Originally created 10/27/01

Unity church celebrates silver anniversary

The sign outside a 1930s-era cottage on Central Avenue says "Unity Metaphysical Bookstore."

Inside, books by psychic Edgar Cayce, thanatologist Elisabeth Kubler-Ross, positive thinker Robert Schuller and Trappist monk Thomas Merton lie alongside titles by Unity Church founders Charles and Myrtle Fillmore.

Copies of the newest arrival, Dr. Bruce Wilkinson's best-seller The Prayer of Jabez, are tucked on a corner display in what was oncea dining room.

The house, a former Lutheran church and a Sunday school building next door were donated to Christ Church Unity by the late Charles and Addie Bregga about 25 years ago.

The congregation moved to the 2301 Central Ave. location shortly after Christ Church was chartered in 1976. It will mark its silver anniversary during a service at 11 a.m. Sunday, followed by a potluck.

Some 950 Unity congregations, including Christ Church, which has 80-100 members on its rolls, are dedicated to education and the search for truth. "It is a do-it-yourself situation - you have to get in there and dig it out for yourself," said the Rev. Gene Conner, pastor.

He said members study and form their own opinions of what is right. "There is no creed, no doctrine, no dogma because we are taught to listen to (the Holy) Spirit."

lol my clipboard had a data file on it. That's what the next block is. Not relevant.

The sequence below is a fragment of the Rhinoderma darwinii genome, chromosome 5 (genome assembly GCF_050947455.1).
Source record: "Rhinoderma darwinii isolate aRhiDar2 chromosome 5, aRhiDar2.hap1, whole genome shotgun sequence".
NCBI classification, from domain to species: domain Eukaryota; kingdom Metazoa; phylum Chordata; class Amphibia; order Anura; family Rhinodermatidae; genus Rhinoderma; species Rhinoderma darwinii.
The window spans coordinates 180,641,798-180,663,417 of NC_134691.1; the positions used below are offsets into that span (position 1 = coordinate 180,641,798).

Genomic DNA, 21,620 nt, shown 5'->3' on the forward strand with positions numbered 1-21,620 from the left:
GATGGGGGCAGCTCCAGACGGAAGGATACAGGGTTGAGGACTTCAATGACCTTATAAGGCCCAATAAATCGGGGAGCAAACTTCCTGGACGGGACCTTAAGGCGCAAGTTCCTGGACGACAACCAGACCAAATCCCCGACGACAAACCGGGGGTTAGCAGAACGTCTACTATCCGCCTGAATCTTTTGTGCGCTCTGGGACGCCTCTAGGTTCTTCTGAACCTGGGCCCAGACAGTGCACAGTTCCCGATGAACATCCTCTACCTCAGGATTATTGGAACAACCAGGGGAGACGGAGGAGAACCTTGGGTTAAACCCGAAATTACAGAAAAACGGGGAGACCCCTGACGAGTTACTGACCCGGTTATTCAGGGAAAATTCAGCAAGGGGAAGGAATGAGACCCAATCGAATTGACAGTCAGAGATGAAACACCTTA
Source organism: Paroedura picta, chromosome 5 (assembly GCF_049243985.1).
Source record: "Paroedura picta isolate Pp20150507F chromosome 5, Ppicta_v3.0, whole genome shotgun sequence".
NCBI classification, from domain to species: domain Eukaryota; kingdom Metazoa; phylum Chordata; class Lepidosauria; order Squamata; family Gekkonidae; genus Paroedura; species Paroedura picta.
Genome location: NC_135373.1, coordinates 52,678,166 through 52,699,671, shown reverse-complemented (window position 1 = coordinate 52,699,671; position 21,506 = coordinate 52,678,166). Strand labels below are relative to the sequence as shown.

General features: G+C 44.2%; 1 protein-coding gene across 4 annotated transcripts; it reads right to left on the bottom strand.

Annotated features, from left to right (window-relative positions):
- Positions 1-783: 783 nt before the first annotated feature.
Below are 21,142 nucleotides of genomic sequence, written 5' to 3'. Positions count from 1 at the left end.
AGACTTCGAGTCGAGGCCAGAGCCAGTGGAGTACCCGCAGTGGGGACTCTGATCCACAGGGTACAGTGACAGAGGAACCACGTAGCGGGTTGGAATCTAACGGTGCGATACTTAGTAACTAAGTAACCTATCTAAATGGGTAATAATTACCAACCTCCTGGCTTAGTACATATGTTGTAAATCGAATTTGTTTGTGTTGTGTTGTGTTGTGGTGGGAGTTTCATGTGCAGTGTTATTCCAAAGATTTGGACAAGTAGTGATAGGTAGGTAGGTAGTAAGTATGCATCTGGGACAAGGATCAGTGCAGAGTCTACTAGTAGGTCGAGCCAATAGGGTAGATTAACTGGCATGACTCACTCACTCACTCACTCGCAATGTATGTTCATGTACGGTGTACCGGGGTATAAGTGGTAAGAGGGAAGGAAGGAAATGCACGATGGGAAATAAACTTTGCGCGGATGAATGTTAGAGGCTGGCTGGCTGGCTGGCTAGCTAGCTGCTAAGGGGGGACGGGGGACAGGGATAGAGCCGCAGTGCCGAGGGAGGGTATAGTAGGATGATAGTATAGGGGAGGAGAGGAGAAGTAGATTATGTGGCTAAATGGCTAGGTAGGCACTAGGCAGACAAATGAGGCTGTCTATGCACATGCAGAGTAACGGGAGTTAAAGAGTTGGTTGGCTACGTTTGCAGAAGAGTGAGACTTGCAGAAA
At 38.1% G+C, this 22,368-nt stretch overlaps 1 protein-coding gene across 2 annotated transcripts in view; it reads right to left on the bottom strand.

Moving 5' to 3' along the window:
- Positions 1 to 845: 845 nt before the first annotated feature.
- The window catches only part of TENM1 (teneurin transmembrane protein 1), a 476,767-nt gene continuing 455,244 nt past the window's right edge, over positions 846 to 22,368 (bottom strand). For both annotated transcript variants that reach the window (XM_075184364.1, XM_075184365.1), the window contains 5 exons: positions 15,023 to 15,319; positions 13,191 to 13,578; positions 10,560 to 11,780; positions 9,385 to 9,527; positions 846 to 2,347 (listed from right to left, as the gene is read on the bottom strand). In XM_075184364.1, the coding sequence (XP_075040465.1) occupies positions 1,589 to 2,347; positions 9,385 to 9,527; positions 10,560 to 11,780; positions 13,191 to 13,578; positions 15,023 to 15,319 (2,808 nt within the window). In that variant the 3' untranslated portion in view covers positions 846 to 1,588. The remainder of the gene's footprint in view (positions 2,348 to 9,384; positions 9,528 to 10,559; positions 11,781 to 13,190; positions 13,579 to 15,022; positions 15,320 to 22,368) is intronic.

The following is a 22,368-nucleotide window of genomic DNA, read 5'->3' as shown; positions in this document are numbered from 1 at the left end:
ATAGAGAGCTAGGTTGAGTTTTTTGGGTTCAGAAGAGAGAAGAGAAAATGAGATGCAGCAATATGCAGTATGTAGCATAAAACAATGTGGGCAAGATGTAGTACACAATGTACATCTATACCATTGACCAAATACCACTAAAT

The Unity movement was born in Kansas City, Mo., in 1886 after Myrtle Fillmore learned to pray in a way that had practical results. After attending a New Thought lecture by Dr. E.B. Weeks, she went home saying, "I am a child of God, and therefore, I do not inherit sickness."

Two years later, the chronic tuberculosis she had known since childhood was healed. She taught her husband how to pray in the new way, and his leg, crippled early in life, was also healed.

The Fillmores promoted their religious philosophy in a magazine, Modern Thought, which evolved into Unity Magazine in 1994.

The founders established other publishing ventures, a correspondence school and a radio station. They also promoted vegetarianism. In 1966, Unity began operating the School for Ministerial Religious Studies, where the Rev. Conner and other Unity clergy were trained.

Unity is biblically based, and Jesus Christ is the savior everybody claims, the Rev. Conner said. But "we don't try to scare anybody into trying to find Jesus."

For more information log on to: www.unityworldhq.org.

Reach Virginia Norton at (706) 823-3336 or vanorton@augustachronicle.com.


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